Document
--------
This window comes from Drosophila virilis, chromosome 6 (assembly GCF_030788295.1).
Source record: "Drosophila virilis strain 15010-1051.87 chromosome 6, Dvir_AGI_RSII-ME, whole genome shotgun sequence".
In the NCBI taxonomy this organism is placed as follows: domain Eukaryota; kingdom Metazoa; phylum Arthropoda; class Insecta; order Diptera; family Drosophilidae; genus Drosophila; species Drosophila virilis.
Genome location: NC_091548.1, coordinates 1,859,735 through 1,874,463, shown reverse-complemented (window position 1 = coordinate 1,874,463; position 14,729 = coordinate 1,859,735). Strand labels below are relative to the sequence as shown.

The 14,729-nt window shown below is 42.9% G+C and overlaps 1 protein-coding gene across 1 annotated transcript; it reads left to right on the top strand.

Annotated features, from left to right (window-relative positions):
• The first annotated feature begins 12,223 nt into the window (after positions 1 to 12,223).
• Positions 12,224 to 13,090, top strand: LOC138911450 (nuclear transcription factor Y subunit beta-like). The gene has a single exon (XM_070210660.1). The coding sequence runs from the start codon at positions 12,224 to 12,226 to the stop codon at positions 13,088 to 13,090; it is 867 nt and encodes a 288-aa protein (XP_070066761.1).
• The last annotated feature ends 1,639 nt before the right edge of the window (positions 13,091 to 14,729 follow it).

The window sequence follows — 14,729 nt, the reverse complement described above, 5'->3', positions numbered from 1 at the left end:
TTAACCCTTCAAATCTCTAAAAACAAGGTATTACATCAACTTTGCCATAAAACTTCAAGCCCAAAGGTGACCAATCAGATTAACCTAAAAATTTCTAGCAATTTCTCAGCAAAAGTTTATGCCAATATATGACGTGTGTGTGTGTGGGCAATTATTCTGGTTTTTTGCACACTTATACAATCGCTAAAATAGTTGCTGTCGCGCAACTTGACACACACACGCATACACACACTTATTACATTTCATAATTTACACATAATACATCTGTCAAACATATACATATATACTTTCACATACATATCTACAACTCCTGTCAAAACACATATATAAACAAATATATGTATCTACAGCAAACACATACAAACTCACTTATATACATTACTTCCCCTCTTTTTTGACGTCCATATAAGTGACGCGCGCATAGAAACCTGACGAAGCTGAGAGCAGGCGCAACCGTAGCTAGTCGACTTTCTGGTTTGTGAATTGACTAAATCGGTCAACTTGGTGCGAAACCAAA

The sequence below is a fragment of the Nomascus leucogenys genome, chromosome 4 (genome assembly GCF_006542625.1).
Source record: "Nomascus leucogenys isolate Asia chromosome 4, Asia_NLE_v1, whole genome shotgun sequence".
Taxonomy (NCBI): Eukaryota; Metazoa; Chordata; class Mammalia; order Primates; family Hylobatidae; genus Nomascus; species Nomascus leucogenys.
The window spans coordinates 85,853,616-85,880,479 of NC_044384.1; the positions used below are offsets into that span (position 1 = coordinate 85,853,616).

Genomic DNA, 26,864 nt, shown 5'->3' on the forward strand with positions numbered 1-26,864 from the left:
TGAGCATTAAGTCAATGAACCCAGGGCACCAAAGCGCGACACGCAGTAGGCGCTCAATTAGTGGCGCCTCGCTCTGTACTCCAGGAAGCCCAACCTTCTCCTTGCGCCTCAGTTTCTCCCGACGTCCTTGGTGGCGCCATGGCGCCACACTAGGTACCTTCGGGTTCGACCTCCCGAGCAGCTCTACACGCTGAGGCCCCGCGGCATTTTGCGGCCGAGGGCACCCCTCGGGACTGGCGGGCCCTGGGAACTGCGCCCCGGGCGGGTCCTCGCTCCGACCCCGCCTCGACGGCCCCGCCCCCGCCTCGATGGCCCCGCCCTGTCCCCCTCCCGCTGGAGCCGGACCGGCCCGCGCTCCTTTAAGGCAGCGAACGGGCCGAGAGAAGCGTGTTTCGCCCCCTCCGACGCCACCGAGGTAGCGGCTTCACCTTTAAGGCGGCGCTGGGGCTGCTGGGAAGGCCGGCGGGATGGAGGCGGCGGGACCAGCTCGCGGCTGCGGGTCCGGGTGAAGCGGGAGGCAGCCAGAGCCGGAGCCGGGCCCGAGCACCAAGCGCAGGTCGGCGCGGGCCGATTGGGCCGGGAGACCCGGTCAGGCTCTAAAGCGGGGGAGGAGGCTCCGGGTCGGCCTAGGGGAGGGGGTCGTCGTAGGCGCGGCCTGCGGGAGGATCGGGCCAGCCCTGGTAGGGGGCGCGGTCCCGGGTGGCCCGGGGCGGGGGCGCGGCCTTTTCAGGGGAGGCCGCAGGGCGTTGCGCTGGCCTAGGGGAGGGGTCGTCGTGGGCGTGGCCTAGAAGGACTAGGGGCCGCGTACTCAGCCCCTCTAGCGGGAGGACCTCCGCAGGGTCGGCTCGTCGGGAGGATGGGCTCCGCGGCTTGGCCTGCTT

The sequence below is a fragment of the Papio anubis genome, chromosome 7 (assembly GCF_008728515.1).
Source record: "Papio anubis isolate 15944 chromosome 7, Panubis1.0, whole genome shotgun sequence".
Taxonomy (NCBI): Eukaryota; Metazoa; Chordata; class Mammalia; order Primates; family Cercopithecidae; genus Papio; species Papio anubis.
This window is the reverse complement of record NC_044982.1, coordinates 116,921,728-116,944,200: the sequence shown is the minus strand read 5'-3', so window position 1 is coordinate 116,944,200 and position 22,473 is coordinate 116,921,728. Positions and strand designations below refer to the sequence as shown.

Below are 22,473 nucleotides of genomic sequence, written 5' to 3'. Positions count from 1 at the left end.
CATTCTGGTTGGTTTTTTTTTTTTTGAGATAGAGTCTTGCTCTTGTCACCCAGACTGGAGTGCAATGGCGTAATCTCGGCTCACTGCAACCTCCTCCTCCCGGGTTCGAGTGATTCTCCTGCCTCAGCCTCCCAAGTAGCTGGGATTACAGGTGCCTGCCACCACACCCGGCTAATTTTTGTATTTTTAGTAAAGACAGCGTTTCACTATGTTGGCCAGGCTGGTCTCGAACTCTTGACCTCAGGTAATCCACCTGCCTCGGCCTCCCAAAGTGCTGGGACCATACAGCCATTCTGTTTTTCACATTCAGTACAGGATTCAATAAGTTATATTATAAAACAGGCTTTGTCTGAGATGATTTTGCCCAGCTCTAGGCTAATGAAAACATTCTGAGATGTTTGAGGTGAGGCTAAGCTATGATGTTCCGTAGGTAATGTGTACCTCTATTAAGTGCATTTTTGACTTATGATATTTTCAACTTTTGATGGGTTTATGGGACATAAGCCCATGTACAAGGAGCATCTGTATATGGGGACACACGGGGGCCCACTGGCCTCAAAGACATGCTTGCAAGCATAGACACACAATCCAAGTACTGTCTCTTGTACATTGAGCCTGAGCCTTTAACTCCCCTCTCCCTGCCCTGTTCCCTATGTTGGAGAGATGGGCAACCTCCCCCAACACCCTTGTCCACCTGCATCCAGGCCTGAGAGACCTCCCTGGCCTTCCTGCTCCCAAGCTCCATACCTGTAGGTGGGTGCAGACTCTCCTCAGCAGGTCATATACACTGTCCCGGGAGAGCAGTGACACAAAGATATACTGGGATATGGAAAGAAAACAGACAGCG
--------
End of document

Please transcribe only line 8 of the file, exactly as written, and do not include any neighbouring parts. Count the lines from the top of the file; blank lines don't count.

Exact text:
• Positions 12,224 to 13,090, top strand: LOC138911450 (nuclear transcription factor Y subunit beta-like). The gene has a single exon (XM_070210660.1). The coding sequence runs from the start codon at positions 12,224 to 12,226 to the stop codon at positions 13,088 to 13,090; it is 867 nt and encodes a 288-aa protein (XP_070066761.1).